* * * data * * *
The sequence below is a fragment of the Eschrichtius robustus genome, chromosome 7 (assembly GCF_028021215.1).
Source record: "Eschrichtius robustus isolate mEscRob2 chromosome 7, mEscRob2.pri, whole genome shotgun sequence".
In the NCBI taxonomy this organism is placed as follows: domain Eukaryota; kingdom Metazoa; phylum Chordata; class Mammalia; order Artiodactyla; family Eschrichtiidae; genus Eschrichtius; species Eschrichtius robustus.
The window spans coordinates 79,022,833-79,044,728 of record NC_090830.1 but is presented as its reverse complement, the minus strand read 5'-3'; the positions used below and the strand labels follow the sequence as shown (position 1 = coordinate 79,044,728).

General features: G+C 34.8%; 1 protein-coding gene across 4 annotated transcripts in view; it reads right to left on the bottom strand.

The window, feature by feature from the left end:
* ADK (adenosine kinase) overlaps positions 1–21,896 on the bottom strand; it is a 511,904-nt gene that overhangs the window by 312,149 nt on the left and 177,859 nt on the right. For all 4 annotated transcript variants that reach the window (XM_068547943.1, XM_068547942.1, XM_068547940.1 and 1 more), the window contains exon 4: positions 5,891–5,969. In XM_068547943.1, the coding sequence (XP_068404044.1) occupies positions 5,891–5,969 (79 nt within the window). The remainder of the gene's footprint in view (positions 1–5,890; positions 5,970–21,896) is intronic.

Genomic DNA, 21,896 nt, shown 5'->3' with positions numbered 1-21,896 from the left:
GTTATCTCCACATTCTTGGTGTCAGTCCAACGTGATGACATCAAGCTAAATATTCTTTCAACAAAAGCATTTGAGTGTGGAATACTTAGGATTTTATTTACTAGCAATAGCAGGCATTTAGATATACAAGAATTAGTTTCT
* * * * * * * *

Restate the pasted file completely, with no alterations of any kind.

The sequence below is a fragment of the Eschrichtius robustus genome, chromosome 7 (assembly GCF_028021215.1).
Source record: "Eschrichtius robustus isolate mEscRob2 chromosome 7, mEscRob2.pri, whole genome shotgun sequence".
In the NCBI taxonomy this organism is placed as follows: domain Eukaryota; kingdom Metazoa; phylum Chordata; class Mammalia; order Artiodactyla; family Eschrichtiidae; genus Eschrichtius; species Eschrichtius robustus.
The window spans coordinates 79,022,833-79,044,728 of record NC_090830.1 but is presented as its reverse complement, the minus strand read 5'-3'; the positions used below and the strand labels follow the sequence as shown (position 1 = coordinate 79,044,728).

General features: G+C 34.8%; 1 protein-coding gene across 4 annotated transcripts in view; it reads right to left on the bottom strand.

The window, feature by feature from the left end:
* ADK (adenosine kinase) overlaps positions 1–21,896 on the bottom strand; it is a 511,904-nt gene that overhangs the window by 312,149 nt on the left and 177,859 nt on the right. For all 4 annotated transcript variants that reach the window (XM_068547943.1, XM_068547942.1, XM_068547940.1 and 1 more), the window contains exon 4: positions 5,891–5,969. In XM_068547943.1, the coding sequence (XP_068404044.1) occupies positions 5,891–5,969 (79 nt within the window). The remainder of the gene's footprint in view (positions 1–5,890; positions 5,970–21,896) is intronic.

Genomic DNA, 21,896 nt, shown 5'->3' with positions numbered 1-21,896 from the left:
GTTATCTCCACATTCTTGGTGTCAGTCCAACGTGATGACATCAAGCTAAATATTCTTTCAACAAAAGCATTTGAGTGTGGAATACTTAGGATTTTATTTACTAGCAATAGCAGGCATTTAGATATACAAGAATTAGTTTCT